The undersigned notes that along with these grievances, the ARB also received a letter from Plaintiff which indicated that he sent the three grievances to Warden Duncan on two occasions in the month prior to submitting the grievances to the ARB (Doc. 1-2, p. 11). The grievances were labeled emergency grievances and Duncan never responded to any of them (Id.). He put in several requests regarding the status of the grievances but never heard back from anyone (Id.).

         Defendant Duncan argues that Plaintiff failed to exhaust his administrative remedies as to him because he did not provide the proper documents to the ARB, including responses from the counselor, grievance officer, and chief administrative officer. Plaintiff also failed to submit any further documentation to the ARB after receiving the ARB's response. Defendant Tredway argues that neither of the October 25, 2015 grievances list her or grieve any claims against her.

         Plaintiff, in response, argues that the prison has an unfair advantage in the grievance process and have sought to deny Plaintiff his right to exhaust his claims. Plaintiff also offered an affidavit indicating that Counselor Collin Ray tore up grievances in front of him and the grievance officer never provided him responses to any grievances he ever filed while at Lawrence Correctional Center (Doc. 54, p. 9). Plaintiff states that he believes the system is rigged given the low percentage of grievances in which inmates actually receive their requested relief and testifies that he wrote to the ARB to inform them that his grievances are being destroyed at Lawrence (Id.). Plaintiff believes that on several occasions where he submitted grievances they were not returned because officials throw grievances away in order to keep inmates from properly exhausting (Doc. 54, p. 11). Plaintiff states that there are several grievances against all of the Defendants that he wrote, but they were destroyed by his counselor (Id. at p. 9). B. Pavey Hearing As there is a dispute of fact as to whether Plaintiff was thwarted in his attempts to exhaust his administrative remedies when his emergency grievances were not returned, the Court held an evidentiary hearing on January 20, 2017.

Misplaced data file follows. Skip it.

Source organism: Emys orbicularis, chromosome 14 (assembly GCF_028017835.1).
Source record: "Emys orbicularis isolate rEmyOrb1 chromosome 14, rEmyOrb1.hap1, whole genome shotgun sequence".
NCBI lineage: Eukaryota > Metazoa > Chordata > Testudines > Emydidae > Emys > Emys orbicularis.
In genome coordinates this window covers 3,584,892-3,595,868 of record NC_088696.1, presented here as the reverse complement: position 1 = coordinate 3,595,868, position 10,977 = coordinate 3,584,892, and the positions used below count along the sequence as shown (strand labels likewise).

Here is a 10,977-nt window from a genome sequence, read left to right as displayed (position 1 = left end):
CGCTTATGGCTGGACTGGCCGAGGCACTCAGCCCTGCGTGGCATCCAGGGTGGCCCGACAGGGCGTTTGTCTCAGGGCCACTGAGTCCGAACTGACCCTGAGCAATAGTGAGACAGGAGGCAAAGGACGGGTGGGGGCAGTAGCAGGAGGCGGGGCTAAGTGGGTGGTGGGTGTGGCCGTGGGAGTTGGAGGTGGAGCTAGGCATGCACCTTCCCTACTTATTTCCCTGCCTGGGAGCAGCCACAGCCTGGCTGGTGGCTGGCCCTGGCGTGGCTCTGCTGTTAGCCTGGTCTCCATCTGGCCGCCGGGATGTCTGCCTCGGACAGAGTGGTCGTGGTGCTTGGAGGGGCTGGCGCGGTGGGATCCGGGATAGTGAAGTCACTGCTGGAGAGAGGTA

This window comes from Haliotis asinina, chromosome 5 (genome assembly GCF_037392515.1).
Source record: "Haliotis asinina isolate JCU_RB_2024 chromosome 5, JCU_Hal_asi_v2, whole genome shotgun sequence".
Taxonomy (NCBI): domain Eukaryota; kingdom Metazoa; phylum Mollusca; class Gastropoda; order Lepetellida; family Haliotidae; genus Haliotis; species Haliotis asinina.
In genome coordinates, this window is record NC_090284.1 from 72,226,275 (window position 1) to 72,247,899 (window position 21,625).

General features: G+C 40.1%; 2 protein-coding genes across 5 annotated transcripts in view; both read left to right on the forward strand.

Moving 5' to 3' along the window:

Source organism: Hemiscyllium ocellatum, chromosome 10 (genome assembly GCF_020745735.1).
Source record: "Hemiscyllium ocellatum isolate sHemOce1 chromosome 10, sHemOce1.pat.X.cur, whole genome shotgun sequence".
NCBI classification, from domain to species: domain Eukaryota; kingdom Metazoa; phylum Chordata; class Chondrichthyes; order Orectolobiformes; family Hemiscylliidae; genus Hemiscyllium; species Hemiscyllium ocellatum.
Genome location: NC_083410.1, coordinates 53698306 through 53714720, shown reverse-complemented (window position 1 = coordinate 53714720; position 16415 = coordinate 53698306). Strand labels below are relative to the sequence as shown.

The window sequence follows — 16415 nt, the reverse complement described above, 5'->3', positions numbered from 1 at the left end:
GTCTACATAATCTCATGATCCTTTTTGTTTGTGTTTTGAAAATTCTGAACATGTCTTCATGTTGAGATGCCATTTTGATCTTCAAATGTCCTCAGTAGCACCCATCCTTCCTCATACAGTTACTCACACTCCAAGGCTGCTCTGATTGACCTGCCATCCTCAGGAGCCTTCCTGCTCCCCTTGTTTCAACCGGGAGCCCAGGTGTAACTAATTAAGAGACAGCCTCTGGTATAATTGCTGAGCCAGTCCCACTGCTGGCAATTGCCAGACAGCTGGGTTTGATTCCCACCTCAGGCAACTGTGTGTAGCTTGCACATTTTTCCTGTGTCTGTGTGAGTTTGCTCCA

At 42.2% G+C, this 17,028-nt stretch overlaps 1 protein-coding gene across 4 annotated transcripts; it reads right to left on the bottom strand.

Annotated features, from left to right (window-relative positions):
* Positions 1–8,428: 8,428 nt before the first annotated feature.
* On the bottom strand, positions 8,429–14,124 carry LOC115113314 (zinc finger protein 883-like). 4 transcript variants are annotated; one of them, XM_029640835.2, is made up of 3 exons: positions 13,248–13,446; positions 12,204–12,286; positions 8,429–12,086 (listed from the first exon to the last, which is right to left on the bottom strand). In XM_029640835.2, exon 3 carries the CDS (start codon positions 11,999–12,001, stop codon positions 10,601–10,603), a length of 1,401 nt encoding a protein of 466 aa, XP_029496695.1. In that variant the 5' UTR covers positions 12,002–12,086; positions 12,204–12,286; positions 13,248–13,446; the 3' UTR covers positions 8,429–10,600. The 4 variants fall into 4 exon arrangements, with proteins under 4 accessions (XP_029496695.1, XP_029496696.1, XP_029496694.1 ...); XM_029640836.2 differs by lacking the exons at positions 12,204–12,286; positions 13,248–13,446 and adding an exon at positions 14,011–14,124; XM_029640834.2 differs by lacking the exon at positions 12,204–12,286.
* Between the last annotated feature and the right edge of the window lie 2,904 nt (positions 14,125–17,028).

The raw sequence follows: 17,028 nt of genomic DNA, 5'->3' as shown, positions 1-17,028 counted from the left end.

Defendants offered no evidence at the evidentiary hearing. They only argued that neither grievance mentioned Beth Tredway.

         Plaintiff testified as to his emergency grievances. Plaintiff testified that he spoke with Tredway on two occasions before she was terminated and handed her one of the emergency grievances. He testified that one of the October 25 grievances mentioned Tredway and stated that he brought the issues up to her initially but she refused to help. Plaintiff testified that Tredway was later fired by the prison. He stated that his October 25 grievance indicated that Tredway was fired for issues regarding the Inmate Benefit Fund. ...